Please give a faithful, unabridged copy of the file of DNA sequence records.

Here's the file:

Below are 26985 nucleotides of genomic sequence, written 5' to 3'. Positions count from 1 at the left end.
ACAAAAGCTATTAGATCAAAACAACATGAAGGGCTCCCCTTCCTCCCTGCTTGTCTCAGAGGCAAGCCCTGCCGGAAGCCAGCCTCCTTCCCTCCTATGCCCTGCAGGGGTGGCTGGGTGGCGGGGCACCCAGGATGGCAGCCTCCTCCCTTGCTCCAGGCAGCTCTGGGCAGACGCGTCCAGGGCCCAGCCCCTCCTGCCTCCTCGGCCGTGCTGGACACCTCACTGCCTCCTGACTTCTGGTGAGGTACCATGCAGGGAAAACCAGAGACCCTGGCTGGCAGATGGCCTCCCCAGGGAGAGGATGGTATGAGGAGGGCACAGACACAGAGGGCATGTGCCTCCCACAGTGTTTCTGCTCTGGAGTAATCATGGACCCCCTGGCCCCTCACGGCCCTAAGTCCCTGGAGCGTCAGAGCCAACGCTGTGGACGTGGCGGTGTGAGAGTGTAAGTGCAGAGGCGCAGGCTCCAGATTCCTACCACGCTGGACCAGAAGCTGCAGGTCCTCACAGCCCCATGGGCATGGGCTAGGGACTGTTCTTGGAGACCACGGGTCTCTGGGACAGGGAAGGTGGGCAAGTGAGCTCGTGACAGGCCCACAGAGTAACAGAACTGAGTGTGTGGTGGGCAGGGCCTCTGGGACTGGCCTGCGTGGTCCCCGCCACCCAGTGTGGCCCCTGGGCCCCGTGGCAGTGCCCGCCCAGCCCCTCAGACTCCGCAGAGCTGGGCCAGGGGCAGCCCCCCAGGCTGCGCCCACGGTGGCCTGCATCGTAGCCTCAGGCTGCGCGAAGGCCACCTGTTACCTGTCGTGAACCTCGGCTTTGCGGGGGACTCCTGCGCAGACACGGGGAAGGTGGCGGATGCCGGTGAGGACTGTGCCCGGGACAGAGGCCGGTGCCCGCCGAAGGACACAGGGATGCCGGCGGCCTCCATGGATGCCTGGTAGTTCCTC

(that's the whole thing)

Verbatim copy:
Below are 26985 nucleotides of genomic sequence, written 5' to 3'. Positions count from 1 at the left end.
ACAAAAGCTATTAGATCAAAACAACATGAAGGGCTCCCCTTCCTCCCTGCTTGTCTCAGAGGCAAGCCCTGCCGGAAGCCAGCCTCCTTCCCTCCTATGCCCTGCAGGGGTGGCTGGGTGGCGGGGCACCCAGGATGGCAGCCTCCTCCCTTGCTCCAGGCAGCTCTGGGCAGACGCGTCCAGGGCCCAGCCCCTCCTGCCTCCTCGGCCGTGCTGGACACCTCACTGCCTCCTGACTTCTGGTGAGGTACCATGCAGGGAAAACCAGAGACCCTGGCTGGCAGATGGCCTCCCCAGGGAGAGGATGGTATGAGGAGGGCACAGACACAGAGGGCATGTGCCTCCCACAGTGTTTCTGCTCTGGAGTAATCATGGACCCCCTGGCCCCTCACGGCCCTAAGTCCCTGGAGCGTCAGAGCCAACGCTGTGGACGTGGCGGTGTGAGAGTGTAAGTGCAGAGGCGCAGGCTCCAGATTCCTACCACGCTGGACCAGAAGCTGCAGGTCCTCACAGCCCCATGGGCATGGGCTAGGGACTGTTCTTGGAGACCACGGGTCTCTGGGACAGGGAAGGTGGGCAAGTGAGCTCGTGACAGGCCCACAGAGTAACAGAACTGAGTGTGTGGTGGGCAGGGCCTCTGGGACTGGCCTGCGTGGTCCCCGCCACCCAGTGTGGCCCCTGGGCCCCGTGGCAGTGCCCGCCCAGCCCCTCAGACTCCGCAGAGCTGGGCCAGGGGCAGCCCCCCAGGCTGCGCCCACGGTGGCCTGCATCGTAGCCTCAGGCTGCGCGAAGGCCACCTGTTACCTGTCGTGAACCTCGGCTTTGCGGGGGACTCCTGCGCAGACACGGGGAAGGTGGCGGATGCCGGTGAGGACTGTGCCCGGGACAGAGGCCGGTGCCCGCCGAAGGACACAGGGATGCCGGCGGCCTCCATGGATGCCTGGTAGTTCCTC